These and Those

Musings from Students of the Pardes Institute of Jewish Studies in Jerusalem

Personal Reflections: Who Am I? The Complexity of Identity in the 21st Century

Posted on July 15, 2020 by Beryl Levinger

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This was written by Beryl Levinger who studied at Pardes in the summer of 2008 before joining this summer’s PLS.

I love that Judaism is a religion of doing. In practical terms, this means that Jewish learning should help us to grow both spiritually and behaviorally. Unpacking the multiple meanings of a text in beit midrash—whether real or virtual—is not only an opportunity to experience the exuberance of deep learning, discovery, and connection.  It’s also a chance to build the runway we need to elevate our lives so that we––heirs to God’s covenant with Abraham––bring justice and righteousness into the world.

My decision to enroll in the 2020 Pardes Learning Seminar was driven by many factors. First of all, the topic—Who Am I? The Complexity of Identity in the 21st Century—was very compelling. But the convenience of virtual participation clinched the deal for me. As it turned out, the program wildly exceeded all my (already very high) expectations.

So, what was this program anyway? Basically, we engaged in a five-day virtual bootcamp that began for me, a Californian, at 7:30 am with a period of community-building and reflection. From there, we headed off—via Zoom, of course—to the first of three 90-minutes classes (each separated by a 30-minute break). In almost every time block, we could choose between two offerings. This was an embarrassment of riches since each class was fascinating. Fortunately, we didn’t have to miss anything; we also had access to recordings of every session on offer. Wow!

Thanks to the faculty’s careful planning and wonderful tech staff support, source sheets were available as pdf files before class began, and Zoom breakout rooms allowed us to experience chavruta after each instructor’s introductory remarks and guiding questions. Zoom’s algorithm randomly assigned each of us to a chavruta. Surprisingly, I grew to greatly appreciate the “besheirt-ness” of these groupings because they fostered interaction with diverse participants.

It would be hard to summarize all that I learned in just a few snippets. Instead, when I recall my Day One experience, I envision a movie trailer that presents just a few scenes from an Academy Award-winning production. There’s Meesh Hammer-Kossoy helping us to develop an appreciation for the fact that Judaism promotes the cultivation of both individual and communal identities. Then, the camera focuses on David Bernstein as he shows us the evolution of Israeli identity by taking us on a guided tour of Mount Hertzl’s military cemetery. Next, we pan to Nechama Goldman Barash who asks us to consider this mind-blowing question: Can our highly gendered religious tradition accommodate the possibility of non-binary sexuality?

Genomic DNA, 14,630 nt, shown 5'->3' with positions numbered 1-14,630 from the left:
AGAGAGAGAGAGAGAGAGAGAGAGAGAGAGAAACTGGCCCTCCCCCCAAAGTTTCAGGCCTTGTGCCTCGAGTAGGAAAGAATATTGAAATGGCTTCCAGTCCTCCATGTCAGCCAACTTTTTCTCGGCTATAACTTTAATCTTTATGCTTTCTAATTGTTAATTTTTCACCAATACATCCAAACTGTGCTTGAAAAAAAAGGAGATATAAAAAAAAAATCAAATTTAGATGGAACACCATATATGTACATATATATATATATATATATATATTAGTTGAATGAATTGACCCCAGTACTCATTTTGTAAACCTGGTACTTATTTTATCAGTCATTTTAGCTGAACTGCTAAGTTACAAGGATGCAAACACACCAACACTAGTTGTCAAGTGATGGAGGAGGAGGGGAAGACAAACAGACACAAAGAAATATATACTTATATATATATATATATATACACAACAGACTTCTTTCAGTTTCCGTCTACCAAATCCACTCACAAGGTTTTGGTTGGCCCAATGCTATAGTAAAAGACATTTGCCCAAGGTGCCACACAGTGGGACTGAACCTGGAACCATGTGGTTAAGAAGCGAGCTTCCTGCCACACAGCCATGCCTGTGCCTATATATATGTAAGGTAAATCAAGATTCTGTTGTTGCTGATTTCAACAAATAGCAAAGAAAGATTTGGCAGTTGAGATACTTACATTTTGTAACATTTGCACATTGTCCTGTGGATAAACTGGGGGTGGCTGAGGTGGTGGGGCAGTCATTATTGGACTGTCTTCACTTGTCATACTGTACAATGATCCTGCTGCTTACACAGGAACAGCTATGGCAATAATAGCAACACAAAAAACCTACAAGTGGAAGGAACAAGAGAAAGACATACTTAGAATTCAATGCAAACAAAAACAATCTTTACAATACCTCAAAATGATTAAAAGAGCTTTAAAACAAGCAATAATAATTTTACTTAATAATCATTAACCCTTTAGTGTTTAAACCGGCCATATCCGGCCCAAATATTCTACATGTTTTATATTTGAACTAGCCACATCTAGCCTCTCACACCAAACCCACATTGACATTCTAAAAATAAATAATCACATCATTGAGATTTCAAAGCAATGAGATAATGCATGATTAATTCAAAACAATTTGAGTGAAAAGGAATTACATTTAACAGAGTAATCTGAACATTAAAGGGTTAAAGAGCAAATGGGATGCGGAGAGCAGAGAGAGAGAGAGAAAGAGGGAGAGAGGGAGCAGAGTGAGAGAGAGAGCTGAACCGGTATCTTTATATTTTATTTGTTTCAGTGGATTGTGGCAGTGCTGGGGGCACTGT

My mind’s eye also evokes what I think of as the “Judy Klitsner film festival.” The matinee examines personal identity through the lens of two well-known tales. In the opening scene, workers energetically build the Tower of Babel. But soon, the action shifts to three characters: the courageous Egyptian midwives, Shifrah and Puah, along with Pharoah’s daughter. We watch these convention-defying women catalyze the redemption process. The stories are cinematic in scope and rife with interpretative possibilities that we subsequently unpack in chavruta. In the second “Judy Klitsner Film Festival” showing, we confront two especially dramatic moments in Torah–– the daughters of Tzelafchad standing up to community leaders and the return of the “spies” who see themselves as nothing more than grasshoppers. The scenes inspire us to grapple with multiple levels of identity––personal, gender, communal, and national.

At the beginning of this reflection, I suggested that the ultimate purpose of Jewish learning is to help us—the learners—bring justice and righteousness into the world. During our five days, we had the chance to look at the “what” (specific texts around identity) and the “so what” (the significance of these texts). But, it is only post-seminar that I can begin to answer the ultimate question of “now what”—what will I do with what I’ve learned? Right now, inspired by the Pardes experience, I’m developing a short course that explores Jewish ethics in the context of social distancing and mask use. My objective is to help others experience the thrill of deep text study that is connected to what matters most in our lives. Thank you to everyone—faculty, staff, and fellow learners—who have accompanied me on this blissful journey.

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